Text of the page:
Rome at its height of power only had 35 Legions (about 350 000 men) to defend the entire empire. Like the US it was a strain on her manpower especially when other civilized nations to her eastern edge (Persia, Parthia, Sassanids, etc) started wars. Rome learned to defend her interests by proxy and local auxillary troops (Romans living in area and local natives) and the Legion was brought in as a coup de grace or as a last resort. Given the political division within this nation, a negative MSM, and a large anti war in our elites (celebs, college professors and etc), it is near impossible to fight a long and drawn out war with our troops. I think we need to look at the Afghan model (Northern Alliance troops, backed by US airpower, SOF/CIA teams) and the recent Somalia war (Ethiopia backed by US airpower, intel and SOF/CIA teams) as our new way of confronting our enemies without evoking the ire of the political opposition in this nation who in the end with the MSM will undermind the war even if we are winning the insurgency. NOTE - no one cried foul when the Ethiopian troops allowed the Somalian warlord troops shoot the jihadist prisoners when the towns were retakened. I guarantee those who supported the jihadist rule were rooted out and shot when the warlord troops retook the towns lost.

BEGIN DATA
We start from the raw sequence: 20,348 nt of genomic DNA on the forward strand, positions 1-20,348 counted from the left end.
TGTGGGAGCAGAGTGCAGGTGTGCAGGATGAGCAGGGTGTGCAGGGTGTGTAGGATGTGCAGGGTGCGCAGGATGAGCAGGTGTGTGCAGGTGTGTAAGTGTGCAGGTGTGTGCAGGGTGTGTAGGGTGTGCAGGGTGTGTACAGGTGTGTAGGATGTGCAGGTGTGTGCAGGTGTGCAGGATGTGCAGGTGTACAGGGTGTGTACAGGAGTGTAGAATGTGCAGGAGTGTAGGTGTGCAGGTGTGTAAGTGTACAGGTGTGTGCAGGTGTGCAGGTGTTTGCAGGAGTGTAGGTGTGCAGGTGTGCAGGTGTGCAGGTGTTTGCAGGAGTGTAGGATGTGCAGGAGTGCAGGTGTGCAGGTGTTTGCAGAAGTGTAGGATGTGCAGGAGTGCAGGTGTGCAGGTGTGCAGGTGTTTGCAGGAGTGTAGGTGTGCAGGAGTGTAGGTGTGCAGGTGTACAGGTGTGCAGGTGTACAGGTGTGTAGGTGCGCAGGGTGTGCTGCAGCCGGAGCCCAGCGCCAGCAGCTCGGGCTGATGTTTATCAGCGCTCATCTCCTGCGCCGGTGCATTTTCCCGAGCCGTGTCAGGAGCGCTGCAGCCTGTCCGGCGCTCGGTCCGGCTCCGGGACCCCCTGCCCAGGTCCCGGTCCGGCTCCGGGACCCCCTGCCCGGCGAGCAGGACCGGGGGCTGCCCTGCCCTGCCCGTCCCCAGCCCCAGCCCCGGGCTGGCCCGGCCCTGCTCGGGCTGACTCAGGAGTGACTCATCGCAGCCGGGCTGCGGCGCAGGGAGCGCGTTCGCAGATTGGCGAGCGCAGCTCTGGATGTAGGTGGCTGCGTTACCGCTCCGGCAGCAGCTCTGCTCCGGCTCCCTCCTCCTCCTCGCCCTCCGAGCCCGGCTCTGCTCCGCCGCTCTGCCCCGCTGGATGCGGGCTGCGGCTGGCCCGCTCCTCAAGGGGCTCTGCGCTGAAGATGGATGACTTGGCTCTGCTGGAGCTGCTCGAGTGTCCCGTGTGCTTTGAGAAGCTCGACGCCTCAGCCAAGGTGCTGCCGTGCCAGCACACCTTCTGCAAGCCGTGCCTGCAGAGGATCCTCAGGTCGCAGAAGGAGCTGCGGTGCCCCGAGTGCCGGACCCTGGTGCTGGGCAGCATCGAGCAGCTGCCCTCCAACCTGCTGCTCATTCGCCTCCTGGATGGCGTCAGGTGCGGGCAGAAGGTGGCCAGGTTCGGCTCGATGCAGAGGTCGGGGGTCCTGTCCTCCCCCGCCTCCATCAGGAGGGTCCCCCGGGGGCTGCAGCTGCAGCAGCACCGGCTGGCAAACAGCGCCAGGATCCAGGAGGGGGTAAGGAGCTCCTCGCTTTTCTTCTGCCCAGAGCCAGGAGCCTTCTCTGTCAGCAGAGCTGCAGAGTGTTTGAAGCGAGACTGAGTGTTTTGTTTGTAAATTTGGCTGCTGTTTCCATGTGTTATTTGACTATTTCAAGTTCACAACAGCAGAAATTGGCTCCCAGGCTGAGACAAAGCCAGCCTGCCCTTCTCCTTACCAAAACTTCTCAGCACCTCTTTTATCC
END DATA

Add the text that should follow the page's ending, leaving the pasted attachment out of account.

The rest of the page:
Yeah, I know he was in Vietnam.
You are correct, we have no Scipio Africanus or Marius today. The MSM simply will not allow it.
I agree with you.
What is so strange to my mind is that the Islamic radicalism we face is probably more opposed to our own worldview than any of the enemies pat is familiar with.
It is impossible for him and too many other paleo cons to rally to this present threat.
Yeah because nation building 3rd world pits is a sure fire success. (sarcasm off) Please. Pat's right on this issue. Unless Islamo terrorists are involved, its not our damn problem.
Not nation building third world pits is a sure fire success (sarcasm off).
I think my joke is funnier.
Your caveat pretty much gives it away-- unless islamo terrorists are involved.
Where would those folks be exactly? Are they neatly contained in a sovereign state that we can conquer or isolate?
The old school is over. We are at war with a radical ideology prepared to hide out beyond whatever lines of peace we draw. The oceans will not protect us. Trade barriers will not insulate us. We must embark fully upon the war of ideas.
These enemy offer death as a text. Its pretty compelling. We must meet them everywhere they rise up.
Pat's view is no longer helpful and that is about as nice as it can be put. Other less nice things can certainly be fairly said of his view.
Pat and I still agree about abortion.
Not going to happen for three reasons.
Those three will do more to destroy our military than the Soviets ever dreamed.